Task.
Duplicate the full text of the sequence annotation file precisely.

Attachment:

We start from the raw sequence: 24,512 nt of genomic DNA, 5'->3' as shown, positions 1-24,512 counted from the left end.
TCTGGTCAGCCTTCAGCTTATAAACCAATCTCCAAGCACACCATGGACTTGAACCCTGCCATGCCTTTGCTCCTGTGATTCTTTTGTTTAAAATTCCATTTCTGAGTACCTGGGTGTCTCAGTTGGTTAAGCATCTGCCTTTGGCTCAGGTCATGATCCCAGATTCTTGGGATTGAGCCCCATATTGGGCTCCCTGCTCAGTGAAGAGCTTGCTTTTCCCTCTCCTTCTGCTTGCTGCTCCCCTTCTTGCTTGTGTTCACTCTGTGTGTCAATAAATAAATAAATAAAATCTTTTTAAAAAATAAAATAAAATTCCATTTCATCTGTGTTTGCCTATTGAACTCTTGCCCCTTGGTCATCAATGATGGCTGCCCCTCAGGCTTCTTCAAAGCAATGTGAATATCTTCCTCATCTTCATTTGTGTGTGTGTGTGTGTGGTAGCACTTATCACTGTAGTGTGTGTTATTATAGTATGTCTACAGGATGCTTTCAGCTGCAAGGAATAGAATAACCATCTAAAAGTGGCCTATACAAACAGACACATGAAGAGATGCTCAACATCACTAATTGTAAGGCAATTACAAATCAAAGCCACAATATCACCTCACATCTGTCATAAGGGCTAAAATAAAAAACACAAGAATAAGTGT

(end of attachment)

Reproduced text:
We start from the raw sequence: 24,512 nt of genomic DNA, 5'->3' as shown, positions 1-24,512 counted from the left end.
TCTGGTCAGCCTTCAGCTTATAAACCAATCTCCAAGCACACCATGGACTTGAACCCTGCCATGCCTTTGCTCCTGTGATTCTTTTGTTTAAAATTCCATTTCTGAGTACCTGGGTGTCTCAGTTGGTTAAGCATCTGCCTTTGGCTCAGGTCATGATCCCAGATTCTTGGGATTGAGCCCCATATTGGGCTCCCTGCTCAGTGAAGAGCTTGCTTTTCCCTCTCCTTCTGCTTGCTGCTCCCCTTCTTGCTTGTGTTCACTCTGTGTGTCAATAAATAAATAAATAAAATCTTTTTAAAAAATAAAATAAAATTCCATTTCATCTGTGTTTGCCTATTGAACTCTTGCCCCTTGGTCATCAATGATGGCTGCCCCTCAGGCTTCTTCAAAGCAATGTGAATATCTTCCTCATCTTCATTTGTGTGTGTGTGTGTGTGGTAGCACTTATCACTGTAGTGTGTGTTATTATAGTATGTCTACAGGATGCTTTCAGCTGCAAGGAATAGAATAACCATCTAAAAGTGGCCTATACAAACAGACACATGAAGAGATGCTCAACATCACTAATTGTAAGGCAATTACAAATCAAAGCCACAATATCACCTCACATCTGTCATAAGGGCTAAAATAAAAAACACAAGAATAAGTGT